Home
log out +

Henry VI, Pt. 2: Act 1, Scene 2

Henry VI, Pt. 2
Act 1, Scene 2

London. A room in Gloucester’s house.

  1. Enter Duke Humphrey of Gloucester and his wife Eleanor the
  2. Duchess.

Duchess

3 - 18
  1. Why droops my lord, like over-ripen’d corn
  2. Hanging the head at Ceres’ plenteous load?
  3. Why doth the great Duke Humphrey knit his brows,
  4. As frowning at the favors of the world?
  5. Why are thine eyes fix’d to the sullen earth,
  6. Gazing on that which seems to dim thy sight?
  7. What seest thou there? King Henry’s diadem,
  8. Enchas’d with all the honors of the world?
  9. If so, gaze on, and grovel on thy face,
  10. Until thy head be circled with the same.
  11. Put forth thy hand, reach at the glorious gold.
  12. What, is’t too short? I’ll lengthen it with mine,
  13. And having both together heav’d it up,
  14. We’ll both together lift our heads to heaven,
  15. And never more abase our sight so low
  16. As to vouchsafe one glance unto the ground.

Duke of Gloucester

19 - 24
  1. O Nell, sweet Nell, if thou dost love thy lord,
  2. Banish the canker of ambitious thoughts!
  3. And may that thought, when I imagine ill
  4. Against my king and nephew, virtuous Henry,
  5. Be my last breathing in this mortal world!
  6. My troublous dreams this night doth make me sad.

Duchess

25 - 26
  1. What dream’d my lord? Tell me, and I’ll requite it
  2. With sweet rehearsal of my morning’s dream.

Duke of Gloucester

27 - 33
  1. Methought this staff, mine office-badge in court,
  2. Was broke in twain (by whom I have forgot,
  3. But, as I think, it was by th’ Cardinal),
  4. And on the pieces of the broken wand
  5. Were plac’d the heads of Edmund Duke of Somerset,
  6. And William de la Pole, first Duke of Suffolk.
  7. This was my dream, what it doth bode God knows.

Duchess

34 - 42
  1. Tut, this was nothing but an argument
  2. That he that breaks a stick of Gloucester’s grove
  3. Shall lose his head for his presumption.
  4. But list to me, my Humphrey, my sweet duke:
  5. Methought I sate in seat of majesty
  6. In the cathedral church of Westminster,
  7. And in that chair where kings and queens were crown’d,
  8. Where Henry and Dame Margaret kneel’d to me,
  9. And on my head did set the diadem.

Duke of Gloucester

43 - 52
  1. Nay, Eleanor, then must I chide outright.
  2. Presumptuous dame, ill-nurtur’d Eleanor,
  3. Art thou not second woman in the realm?
  4. And the Protector’s wife, belov’d of him?
  5. Hast thou not worldly pleasure at command
  6. Above the reach or compass of thy thought?
  7. And wilt thou still be hammering treachery,
  8. To tumble down thy husband and thyself
  9. From top of honor to disgrace’s feet?
  10. Away from me, and let me hear no more!

Duchess

53 - 56
  1. What, what, my lord? Are you so choleric
  2. With Eleanor, for telling but her dream?
  3. Next time I’ll keep my dreams unto myself,
  4. And not be check’d.

Duke of Gloucester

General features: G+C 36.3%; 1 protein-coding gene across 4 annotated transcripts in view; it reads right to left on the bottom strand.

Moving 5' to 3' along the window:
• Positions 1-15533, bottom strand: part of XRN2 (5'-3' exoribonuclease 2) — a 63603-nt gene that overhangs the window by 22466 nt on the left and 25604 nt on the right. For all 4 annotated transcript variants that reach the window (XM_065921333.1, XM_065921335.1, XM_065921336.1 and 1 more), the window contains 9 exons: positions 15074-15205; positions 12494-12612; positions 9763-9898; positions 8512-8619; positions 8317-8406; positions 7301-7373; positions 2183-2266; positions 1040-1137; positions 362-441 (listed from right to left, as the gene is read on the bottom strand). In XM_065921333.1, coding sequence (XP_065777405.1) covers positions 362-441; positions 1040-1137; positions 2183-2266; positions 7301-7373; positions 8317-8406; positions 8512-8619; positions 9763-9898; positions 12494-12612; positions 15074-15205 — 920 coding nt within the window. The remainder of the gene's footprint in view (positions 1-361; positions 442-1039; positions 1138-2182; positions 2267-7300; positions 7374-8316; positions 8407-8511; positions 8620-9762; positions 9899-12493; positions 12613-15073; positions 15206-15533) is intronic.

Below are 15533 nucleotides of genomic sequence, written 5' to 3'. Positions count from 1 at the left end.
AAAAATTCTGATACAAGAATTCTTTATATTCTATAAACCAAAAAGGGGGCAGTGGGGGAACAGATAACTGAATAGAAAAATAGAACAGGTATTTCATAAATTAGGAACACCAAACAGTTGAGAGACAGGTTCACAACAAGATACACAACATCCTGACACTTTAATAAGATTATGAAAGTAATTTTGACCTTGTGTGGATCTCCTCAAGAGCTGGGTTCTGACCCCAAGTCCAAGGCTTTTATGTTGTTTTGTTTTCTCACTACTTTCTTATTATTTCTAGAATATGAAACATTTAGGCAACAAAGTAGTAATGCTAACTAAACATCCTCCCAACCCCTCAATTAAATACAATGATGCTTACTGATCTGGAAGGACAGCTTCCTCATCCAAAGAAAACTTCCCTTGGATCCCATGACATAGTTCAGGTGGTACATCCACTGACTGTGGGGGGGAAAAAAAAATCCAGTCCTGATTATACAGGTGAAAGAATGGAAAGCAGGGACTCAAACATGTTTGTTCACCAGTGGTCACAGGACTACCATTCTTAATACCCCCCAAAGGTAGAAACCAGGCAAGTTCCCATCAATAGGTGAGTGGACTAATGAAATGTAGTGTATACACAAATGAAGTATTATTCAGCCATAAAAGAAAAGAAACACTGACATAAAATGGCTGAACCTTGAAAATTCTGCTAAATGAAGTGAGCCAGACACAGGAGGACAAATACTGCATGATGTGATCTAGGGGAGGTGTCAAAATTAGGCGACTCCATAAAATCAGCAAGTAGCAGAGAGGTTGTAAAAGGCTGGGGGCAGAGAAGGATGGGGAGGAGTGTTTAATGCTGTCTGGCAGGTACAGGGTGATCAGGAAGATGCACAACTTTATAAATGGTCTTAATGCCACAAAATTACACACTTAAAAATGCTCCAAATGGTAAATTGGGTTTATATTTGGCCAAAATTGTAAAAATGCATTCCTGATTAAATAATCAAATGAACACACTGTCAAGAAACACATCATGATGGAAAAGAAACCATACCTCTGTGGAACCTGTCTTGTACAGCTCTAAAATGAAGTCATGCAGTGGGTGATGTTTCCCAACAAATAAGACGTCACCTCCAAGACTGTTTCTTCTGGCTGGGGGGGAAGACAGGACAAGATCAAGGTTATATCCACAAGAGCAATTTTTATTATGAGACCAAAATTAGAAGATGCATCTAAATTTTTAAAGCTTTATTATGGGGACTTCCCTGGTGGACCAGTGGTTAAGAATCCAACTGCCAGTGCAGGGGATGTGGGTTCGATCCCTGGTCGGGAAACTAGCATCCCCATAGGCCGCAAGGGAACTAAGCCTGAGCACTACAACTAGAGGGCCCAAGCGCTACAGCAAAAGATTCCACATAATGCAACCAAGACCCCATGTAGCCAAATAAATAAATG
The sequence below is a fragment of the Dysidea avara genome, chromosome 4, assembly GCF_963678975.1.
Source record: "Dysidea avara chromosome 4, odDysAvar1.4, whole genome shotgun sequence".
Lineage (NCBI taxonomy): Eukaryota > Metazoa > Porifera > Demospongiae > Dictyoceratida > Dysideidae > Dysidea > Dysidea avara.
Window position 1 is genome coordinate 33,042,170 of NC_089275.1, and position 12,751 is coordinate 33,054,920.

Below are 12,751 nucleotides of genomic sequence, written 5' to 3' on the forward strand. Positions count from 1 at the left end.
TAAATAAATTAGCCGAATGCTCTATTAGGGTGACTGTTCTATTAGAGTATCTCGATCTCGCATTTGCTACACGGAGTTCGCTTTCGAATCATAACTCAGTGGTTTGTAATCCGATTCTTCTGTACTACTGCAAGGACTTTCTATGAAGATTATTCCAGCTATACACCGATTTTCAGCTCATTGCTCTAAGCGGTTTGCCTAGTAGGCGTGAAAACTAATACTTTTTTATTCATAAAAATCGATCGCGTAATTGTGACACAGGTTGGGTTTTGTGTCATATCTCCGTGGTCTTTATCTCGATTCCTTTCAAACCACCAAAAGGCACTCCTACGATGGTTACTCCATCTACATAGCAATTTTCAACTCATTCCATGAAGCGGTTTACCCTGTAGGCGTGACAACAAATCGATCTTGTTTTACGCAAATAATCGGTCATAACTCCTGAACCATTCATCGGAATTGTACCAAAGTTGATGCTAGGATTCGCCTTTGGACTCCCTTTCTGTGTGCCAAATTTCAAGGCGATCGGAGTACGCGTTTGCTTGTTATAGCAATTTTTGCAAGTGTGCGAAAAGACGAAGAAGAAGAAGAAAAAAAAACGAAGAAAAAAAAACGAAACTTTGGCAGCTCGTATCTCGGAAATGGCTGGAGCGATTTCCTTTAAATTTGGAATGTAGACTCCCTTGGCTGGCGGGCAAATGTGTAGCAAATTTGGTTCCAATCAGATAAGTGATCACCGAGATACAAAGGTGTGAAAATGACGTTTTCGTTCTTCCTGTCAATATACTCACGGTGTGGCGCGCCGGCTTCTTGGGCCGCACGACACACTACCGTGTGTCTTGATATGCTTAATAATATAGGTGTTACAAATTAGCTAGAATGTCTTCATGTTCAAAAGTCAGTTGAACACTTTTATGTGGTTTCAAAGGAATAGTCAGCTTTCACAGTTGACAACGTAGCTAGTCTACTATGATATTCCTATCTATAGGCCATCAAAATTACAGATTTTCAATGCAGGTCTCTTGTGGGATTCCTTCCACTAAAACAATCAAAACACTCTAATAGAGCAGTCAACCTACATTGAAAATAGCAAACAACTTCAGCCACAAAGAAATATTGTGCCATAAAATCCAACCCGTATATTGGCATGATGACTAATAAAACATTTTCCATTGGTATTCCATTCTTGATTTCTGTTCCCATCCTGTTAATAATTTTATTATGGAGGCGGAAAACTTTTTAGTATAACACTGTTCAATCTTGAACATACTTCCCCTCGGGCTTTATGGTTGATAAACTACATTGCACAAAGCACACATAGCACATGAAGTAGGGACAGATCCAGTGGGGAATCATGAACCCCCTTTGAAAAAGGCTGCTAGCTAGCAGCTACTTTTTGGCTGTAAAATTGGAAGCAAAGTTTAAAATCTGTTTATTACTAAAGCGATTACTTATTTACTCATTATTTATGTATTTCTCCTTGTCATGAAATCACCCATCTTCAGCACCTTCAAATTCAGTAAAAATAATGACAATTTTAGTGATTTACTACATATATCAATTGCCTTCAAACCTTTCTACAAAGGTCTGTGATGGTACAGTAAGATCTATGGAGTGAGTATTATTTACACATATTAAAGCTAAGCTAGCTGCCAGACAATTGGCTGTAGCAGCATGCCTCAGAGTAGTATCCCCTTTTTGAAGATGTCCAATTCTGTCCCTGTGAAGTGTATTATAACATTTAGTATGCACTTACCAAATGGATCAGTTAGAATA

57
  1. Nay, be not angry, I am pleas’d again.
  1. Enter Messenger.

First Royal Messenger

59 - 61
  1. My Lord Protector, ’tis his Highness’ pleasure
  2. You do prepare to ride unto Saint Albans,
  3. Where as the King and Queen do mean to hawk.

Duke of Gloucester

62
  1. I go. Come, Nell, thou wilt ride with us?

Duchess

63 - 73
  1. Yes, my good lord, I’ll follow presently.
  2. Exit Humphrey with Messenger.
  3. Follow I must, I cannot go before
  4. While Gloucester bears this base and humble mind.
  5. Were I a man, a duke, and next of blood,
  6. I would remove these tedious stumbling-blocks,
  7. And smooth my way upon their headless necks;
  8. And, being a woman, I will not be slack
  9. To play my part in Fortune’s pageant.
  10. Where are you there? Sir John! Nay, fear not, man,
  11. We are alone, here’s none but thee and I.
  1. Enter Hume.

John Hume

75
  1. Jesus preserve your royal Majesty!

Duchess

76
  1. What say’st thou? Majesty? I am but Grace.

John Hume

77 - 78
  1. But, by the grace of God and Hume’s advice,
  2. Your Grace’s title shall be multiplied.

Duchess

79 - 82
  1. What say’st thou, man? Hast thou as yet conferr’d
  2. With Margery Jourdain, the cunning witch,
  3. With Roger Bolingbrook, the conjurer?
  4. And will they undertake to do me good?

John Hume

83 - 86
  1. This they have promised, to show your Highness
  2. A spirit rais’d from depth of under ground,
  3. That shall make answer to such questions
  4. As by your Grace shall be propounded him.

Duchess

87 - 91
  1. It is enough, I’ll think upon the questions.
  2. When from Saint Albans we do make return,
  3. We’ll see these things effected to the full.
  4. Here, Hume, take this reward. Make merry, man,
  5. With thy confederates in this weighty cause.
  1. Exit Eleanor.

John Hume

93 - 113
  1. Hume must make merry with the Duchess’ gold;
  2. Marry, and shall. But how now, Sir John Hume?
  3. Seal up your lips, and give no words but mum;
  4. The business asketh silent secrecy.
  5. Dame Eleanor gives gold to bring the witch;
  6. Gold cannot come amiss, were she a devil.
  7. Yet have I gold flies from another coast
  8. I dare not say from the rich Cardinal
  9. And from the great and new-made Duke of Suffolk;
  10. Yet I do find it so; for, to be plain,
  11. They, knowing Dame Eleanor’s aspiring humor,
  12. Have hired me to undermine the Duchess,
  13. And buzz these conjurations in her brain.
  14. They say, A crafty knave does need no broker,”
  15. Yet am I Suffolk and the Cardinal’s broker.
  16. Hume, if you take not heed, you shall go near
  17. To call them both a pair of crafty knaves.
  18. Well, so it stands; and thus, I fear, at last
  19. Hume’s knavery will be the Duchess’ wrack,
  20. And her attainture will be Humphrey’s fall.
  21. Sort how it will, I shall have gold for all.
  1. Exit.
© 2019 Unotate.comcontactprivacy policyCreative Commons text from PlayShakespeare.comAll illustrations are public domain or Creative Commons